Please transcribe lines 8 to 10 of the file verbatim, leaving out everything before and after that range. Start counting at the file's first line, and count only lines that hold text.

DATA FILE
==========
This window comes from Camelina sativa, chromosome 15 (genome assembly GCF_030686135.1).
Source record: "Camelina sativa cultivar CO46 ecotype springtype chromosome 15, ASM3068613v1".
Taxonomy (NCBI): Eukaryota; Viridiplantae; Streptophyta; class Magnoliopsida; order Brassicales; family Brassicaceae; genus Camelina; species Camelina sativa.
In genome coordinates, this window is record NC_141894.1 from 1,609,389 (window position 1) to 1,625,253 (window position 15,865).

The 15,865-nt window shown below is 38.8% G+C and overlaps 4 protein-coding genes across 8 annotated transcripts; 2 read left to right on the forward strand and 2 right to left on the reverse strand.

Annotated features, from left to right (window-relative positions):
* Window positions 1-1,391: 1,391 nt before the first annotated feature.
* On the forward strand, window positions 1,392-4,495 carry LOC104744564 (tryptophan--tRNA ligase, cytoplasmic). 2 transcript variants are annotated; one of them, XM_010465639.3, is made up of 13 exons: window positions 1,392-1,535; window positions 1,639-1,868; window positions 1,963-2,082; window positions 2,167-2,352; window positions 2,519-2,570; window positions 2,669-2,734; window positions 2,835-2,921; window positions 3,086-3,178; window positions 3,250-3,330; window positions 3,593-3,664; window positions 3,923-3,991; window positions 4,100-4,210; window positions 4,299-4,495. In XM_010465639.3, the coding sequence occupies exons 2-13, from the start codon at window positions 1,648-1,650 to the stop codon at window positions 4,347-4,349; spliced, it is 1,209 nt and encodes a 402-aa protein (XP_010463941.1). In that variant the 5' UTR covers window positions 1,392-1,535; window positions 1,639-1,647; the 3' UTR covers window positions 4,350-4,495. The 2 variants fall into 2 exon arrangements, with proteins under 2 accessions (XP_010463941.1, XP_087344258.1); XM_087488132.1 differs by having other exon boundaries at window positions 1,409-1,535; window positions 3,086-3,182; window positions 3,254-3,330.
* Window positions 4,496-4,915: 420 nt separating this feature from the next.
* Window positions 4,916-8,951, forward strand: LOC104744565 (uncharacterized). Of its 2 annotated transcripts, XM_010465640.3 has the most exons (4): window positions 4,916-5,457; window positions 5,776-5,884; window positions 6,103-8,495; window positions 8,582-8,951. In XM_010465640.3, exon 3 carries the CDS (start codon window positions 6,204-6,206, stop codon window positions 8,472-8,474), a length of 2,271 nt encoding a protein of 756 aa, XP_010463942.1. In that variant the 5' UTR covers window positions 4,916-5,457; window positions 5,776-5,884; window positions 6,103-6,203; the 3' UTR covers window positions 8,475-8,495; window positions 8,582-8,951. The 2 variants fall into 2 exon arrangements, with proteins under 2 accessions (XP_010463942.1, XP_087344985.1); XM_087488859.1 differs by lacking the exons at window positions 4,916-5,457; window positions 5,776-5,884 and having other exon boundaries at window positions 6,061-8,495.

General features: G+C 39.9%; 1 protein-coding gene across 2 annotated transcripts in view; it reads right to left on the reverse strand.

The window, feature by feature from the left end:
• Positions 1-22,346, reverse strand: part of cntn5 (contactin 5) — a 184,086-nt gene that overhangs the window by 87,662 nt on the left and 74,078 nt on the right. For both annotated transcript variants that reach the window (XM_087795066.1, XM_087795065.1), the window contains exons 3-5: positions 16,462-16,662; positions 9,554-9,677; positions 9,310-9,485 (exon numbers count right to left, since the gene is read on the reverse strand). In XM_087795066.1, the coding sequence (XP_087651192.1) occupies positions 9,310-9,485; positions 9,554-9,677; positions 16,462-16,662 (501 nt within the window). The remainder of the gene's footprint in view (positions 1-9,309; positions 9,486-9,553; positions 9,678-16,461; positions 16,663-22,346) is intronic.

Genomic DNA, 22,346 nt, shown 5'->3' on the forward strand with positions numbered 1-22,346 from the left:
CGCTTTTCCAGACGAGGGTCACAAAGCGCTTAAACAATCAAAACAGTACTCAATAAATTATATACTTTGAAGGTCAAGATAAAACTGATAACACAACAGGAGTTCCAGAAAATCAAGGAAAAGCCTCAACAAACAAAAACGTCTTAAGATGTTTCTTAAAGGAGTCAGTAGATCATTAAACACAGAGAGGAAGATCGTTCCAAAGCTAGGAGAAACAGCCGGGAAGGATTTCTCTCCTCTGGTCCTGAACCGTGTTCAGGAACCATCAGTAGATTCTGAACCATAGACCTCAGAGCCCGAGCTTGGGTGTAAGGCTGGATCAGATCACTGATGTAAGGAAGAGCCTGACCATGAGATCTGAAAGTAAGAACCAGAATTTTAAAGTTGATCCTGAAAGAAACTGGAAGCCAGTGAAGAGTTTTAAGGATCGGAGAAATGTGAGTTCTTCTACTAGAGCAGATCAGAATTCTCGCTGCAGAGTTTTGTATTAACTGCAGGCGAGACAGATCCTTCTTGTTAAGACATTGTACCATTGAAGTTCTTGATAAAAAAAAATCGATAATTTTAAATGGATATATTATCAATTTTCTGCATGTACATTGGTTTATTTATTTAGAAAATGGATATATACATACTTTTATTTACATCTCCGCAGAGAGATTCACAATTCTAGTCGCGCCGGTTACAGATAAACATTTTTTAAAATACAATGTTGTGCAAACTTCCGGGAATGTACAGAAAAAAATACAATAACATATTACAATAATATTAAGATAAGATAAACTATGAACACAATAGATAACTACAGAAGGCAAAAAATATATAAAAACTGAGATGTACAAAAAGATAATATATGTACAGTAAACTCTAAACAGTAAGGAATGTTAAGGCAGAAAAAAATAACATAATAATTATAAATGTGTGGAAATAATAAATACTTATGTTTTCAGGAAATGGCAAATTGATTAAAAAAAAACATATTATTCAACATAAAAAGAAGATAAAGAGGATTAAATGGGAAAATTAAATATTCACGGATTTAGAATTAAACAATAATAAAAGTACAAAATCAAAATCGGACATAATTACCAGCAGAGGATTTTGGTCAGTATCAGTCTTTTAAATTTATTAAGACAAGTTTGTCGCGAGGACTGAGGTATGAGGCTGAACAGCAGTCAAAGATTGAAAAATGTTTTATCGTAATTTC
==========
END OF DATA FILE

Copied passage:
* On the forward strand, window positions 1,392-4,495 carry LOC104744564 (tryptophan--tRNA ligase, cytoplasmic). 2 transcript variants are annotated; one of them, XM_010465639.3, is made up of 13 exons: window positions 1,392-1,535; window positions 1,639-1,868; window positions 1,963-2,082; window positions 2,167-2,352; window positions 2,519-2,570; window positions 2,669-2,734; window positions 2,835-2,921; window positions 3,086-3,178; window positions 3,250-3,330; window positions 3,593-3,664; window positions 3,923-3,991; window positions 4,100-4,210; window positions 4,299-4,495. In XM_010465639.3, the coding sequence occupies exons 2-13, from the start codon at window positions 1,648-1,650 to the stop codon at window positions 4,347-4,349; spliced, it is 1,209 nt and encodes a 402-aa protein (XP_010463941.1). In that variant the 5' UTR covers window positions 1,392-1,535; window positions 1,639-1,647; the 3' UTR covers window positions 4,350-4,495. The 2 variants fall into 2 exon arrangements, with proteins under 2 accessions (XP_010463941.1, XP_087344258.1); XM_087488132.1 differs by having other exon boundaries at window positions 1,409-1,535; window positions 3,086-3,182; window positions 3,254-3,330.
* Window positions 4,496-4,915: 420 nt separating this feature from the next.
* Window positions 4,916-8,951, forward strand: LOC104744565 (uncharacterized). Of its 2 annotated transcripts, XM_010465640.3 has the most exons (4): window positions 4,916-5,457; window positions 5,776-5,884; window positions 6,103-8,495; window positions 8,582-8,951. In XM_010465640.3, exon 3 carries the CDS (start codon window positions 6,204-6,206, stop codon window positions 8,472-8,474), a length of 2,271 nt encoding a protein of 756 aa, XP_010463942.1. In that variant the 5' UTR covers window positions 4,916-5,457; window positions 5,776-5,884; window positions 6,103-6,203; the 3' UTR covers window positions 8,475-8,495; window positions 8,582-8,951. The 2 variants fall into 2 exon arrangements, with proteins under 2 accessions (XP_010463942.1, XP_087344985.1); XM_087488859.1 differs by lacking the exons at window positions 4,916-5,457; window positions 5,776-5,884 and having other exon boundaries at window positions 6,061-8,495.